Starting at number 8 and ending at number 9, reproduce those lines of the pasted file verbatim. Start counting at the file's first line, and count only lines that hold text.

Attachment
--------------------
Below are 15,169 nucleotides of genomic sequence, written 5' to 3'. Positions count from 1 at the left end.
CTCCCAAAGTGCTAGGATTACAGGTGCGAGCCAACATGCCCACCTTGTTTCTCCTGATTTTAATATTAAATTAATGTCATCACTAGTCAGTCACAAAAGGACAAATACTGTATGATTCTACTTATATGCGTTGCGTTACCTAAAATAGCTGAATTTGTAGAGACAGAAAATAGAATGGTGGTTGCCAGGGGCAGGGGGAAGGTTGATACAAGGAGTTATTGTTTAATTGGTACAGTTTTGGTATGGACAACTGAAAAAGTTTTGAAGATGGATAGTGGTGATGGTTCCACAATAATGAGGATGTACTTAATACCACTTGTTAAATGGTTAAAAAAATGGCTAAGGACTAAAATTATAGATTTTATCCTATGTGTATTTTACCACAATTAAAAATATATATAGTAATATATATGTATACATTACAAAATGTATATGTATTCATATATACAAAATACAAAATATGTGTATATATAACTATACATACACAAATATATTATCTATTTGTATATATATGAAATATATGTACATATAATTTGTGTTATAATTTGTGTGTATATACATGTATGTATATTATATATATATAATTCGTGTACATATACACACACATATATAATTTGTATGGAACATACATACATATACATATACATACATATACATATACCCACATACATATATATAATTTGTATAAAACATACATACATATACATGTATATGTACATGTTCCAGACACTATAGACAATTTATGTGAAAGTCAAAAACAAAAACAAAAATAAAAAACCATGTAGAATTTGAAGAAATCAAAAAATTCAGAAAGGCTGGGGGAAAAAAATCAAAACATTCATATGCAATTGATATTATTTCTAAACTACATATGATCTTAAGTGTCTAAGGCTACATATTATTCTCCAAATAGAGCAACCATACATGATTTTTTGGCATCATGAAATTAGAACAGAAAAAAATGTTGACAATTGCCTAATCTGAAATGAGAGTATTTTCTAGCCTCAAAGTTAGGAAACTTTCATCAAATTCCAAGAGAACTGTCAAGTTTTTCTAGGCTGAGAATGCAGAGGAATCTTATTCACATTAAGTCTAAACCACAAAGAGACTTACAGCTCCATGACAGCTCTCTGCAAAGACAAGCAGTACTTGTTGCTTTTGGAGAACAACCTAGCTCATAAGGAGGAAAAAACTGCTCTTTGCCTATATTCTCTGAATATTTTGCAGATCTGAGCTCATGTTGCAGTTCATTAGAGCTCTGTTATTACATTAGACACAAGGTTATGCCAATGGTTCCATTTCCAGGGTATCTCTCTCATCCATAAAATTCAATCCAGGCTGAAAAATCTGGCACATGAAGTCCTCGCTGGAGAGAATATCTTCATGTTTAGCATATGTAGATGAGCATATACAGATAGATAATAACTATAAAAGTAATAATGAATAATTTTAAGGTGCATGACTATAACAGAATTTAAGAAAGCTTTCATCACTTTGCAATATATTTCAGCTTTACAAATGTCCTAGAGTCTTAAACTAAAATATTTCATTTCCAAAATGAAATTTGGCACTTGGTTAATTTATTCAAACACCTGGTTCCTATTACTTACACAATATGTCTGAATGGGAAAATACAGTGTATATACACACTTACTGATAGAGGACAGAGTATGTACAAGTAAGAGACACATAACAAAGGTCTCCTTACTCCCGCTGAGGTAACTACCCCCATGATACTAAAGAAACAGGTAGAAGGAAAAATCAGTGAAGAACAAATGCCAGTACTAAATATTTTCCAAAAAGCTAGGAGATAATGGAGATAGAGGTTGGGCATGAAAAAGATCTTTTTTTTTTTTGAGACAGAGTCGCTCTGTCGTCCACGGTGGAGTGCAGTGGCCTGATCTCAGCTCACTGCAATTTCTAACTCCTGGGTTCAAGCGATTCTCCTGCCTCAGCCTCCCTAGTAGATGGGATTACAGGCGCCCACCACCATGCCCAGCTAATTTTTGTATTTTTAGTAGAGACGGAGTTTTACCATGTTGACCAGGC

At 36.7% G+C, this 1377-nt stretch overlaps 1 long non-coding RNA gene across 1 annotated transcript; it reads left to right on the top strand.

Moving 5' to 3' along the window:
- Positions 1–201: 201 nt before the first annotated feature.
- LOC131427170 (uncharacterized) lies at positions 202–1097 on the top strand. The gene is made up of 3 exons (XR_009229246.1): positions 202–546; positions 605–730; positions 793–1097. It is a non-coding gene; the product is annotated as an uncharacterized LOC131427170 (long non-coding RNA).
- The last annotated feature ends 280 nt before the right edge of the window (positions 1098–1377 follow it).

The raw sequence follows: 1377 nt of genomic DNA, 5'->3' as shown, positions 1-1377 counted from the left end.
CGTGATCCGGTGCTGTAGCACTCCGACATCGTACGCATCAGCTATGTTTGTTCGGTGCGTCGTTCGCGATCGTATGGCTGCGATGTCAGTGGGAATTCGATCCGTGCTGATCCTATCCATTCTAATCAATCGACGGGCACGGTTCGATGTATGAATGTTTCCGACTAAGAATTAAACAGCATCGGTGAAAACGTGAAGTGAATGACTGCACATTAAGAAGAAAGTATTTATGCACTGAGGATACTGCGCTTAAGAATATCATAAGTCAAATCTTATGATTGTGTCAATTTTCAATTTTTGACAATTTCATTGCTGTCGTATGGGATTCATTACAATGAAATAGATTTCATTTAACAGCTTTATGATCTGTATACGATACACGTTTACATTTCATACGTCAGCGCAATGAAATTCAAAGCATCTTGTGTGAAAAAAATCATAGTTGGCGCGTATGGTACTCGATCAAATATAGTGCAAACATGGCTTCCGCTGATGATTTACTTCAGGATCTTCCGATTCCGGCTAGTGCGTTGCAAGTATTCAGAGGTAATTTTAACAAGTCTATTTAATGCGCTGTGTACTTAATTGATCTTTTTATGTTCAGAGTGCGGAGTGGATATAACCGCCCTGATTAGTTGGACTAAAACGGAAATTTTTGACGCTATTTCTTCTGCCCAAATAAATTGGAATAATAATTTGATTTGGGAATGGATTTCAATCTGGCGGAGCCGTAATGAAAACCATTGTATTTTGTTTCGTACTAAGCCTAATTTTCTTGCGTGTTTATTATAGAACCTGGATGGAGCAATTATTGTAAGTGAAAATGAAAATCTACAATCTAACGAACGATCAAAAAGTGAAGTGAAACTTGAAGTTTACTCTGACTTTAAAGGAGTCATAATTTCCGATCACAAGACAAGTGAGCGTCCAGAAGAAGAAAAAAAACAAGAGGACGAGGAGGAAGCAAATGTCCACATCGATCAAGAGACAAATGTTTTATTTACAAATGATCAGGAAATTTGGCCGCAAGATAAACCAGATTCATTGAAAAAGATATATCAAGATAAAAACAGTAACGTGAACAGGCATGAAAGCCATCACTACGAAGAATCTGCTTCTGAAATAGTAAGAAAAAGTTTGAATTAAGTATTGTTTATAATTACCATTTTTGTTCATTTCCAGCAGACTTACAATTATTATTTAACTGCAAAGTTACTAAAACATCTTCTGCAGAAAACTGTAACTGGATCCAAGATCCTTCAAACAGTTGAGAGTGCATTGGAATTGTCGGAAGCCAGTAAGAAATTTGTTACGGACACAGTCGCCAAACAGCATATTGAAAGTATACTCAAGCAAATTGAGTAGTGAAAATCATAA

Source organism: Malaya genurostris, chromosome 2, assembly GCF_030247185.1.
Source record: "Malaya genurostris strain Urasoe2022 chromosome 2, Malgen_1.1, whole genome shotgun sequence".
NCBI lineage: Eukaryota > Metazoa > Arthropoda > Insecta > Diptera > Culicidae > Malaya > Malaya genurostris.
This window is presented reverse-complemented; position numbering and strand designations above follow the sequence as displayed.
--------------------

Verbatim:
The raw sequence follows: 1377 nt of genomic DNA, 5'->3' as shown, positions 1-1377 counted from the left end.
CGTGATCCGGTGCTGTAGCACTCCGACATCGTACGCATCAGCTATGTTTGTTCGGTGCGTCGTTCGCGATCGTATGGCTGCGATGTCAGTGGGAATTCGATCCGTGCTGATCCTATCCATTCTAATCAATCGACGGGCACGGTTCGATGTATGAATGTTTCCGACTAAGAATTAAACAGCATCGGTGAAAACGTGAAGTGAATGACTGCACATTAAGAAGAAAGTATTTATGCACTGAGGATACTGCGCTTAAGAATATCATAAGTCAAATCTTATGATTGTGTCAATTTTCAATTTTTGACAATTTCATTGCTGTCGTATGGGATTCATTACAATGAAATAGATTTCATTTAACAGCTTTATGATCTGTATACGATACACGTTTACATTTCATACGTCAGCGCAATGAAATTCAAAGCATCTTGTGTGAAAAAAATCATAGTTGGCGCGTATGGTACTCGATCAAATATAGTGCAAACATGGCTTCCGCTGATGATTTACTTCAGGATCTTCCGATTCCGGCTAGTGCGTTGCAAGTATTCAGAGGTAATTTTAACAAGTCTATTTAATGCGCTGTGTACTTAATTGATCTTTTTATGTTCAGAGTGCGGAGTGGATATAACCGCCCTGATTAGTTGGACTAAAACGGAAATTTTTGACGCTATTTCTTCTGCCCAAATAAATTGGAATAATAATTTGATTTGGGAATGGATTTCAATCTGGCGGAGCCGTAATGAAAACCATTGTATTTTGTTTCGTACTAAGCCTAATTTTCTTGCGTGTTTATTATAGAACCTGGATGGAGCAATTATTGTAAGTGAAAATGAAAATCTACAATCTAACGAACGATCAAAAAGTGAAGTGAAACTTGAAGTTTACTCTGACTTTAAAGGAGTCATAATTTCCGATCACAAGACAAGTGAGCGTCCAGAAGAAGAAAAAAAACAAGAGGACGAGGAGGAAGCAAATGTCCACATCGATCAAGAGACAAATGTTTTATTTACAAATGATCAGGAAATTTGGCCGCAAGATAAACCAGATTCATTGAAAAAGATATATCAAGATAAAAACAGTAACGTGAACAGGCATGAAAGCCATCACTACGAAGAATCTGCTTCTGAAATAGTAAGAAAAAGTTTGAATTAAGTATTGTTTATAATTACCATTTTTGTTCATTTCCAGCAGACTTACAATTATTATTTAACTGCAAAGTTACTAAAACATCTTCTGCAGAAAACTGTAACTGGATCCAAGATCCTTCAAACAGTTGAGAGTGCATTGGAATTGTCGGAAGCCAGTAAGAAATTTGTTACGGACACAGTCGCCAAACAGCATATTGAAAGTATACTCAAGCAAATTGAGTAGTGAAAATCATAA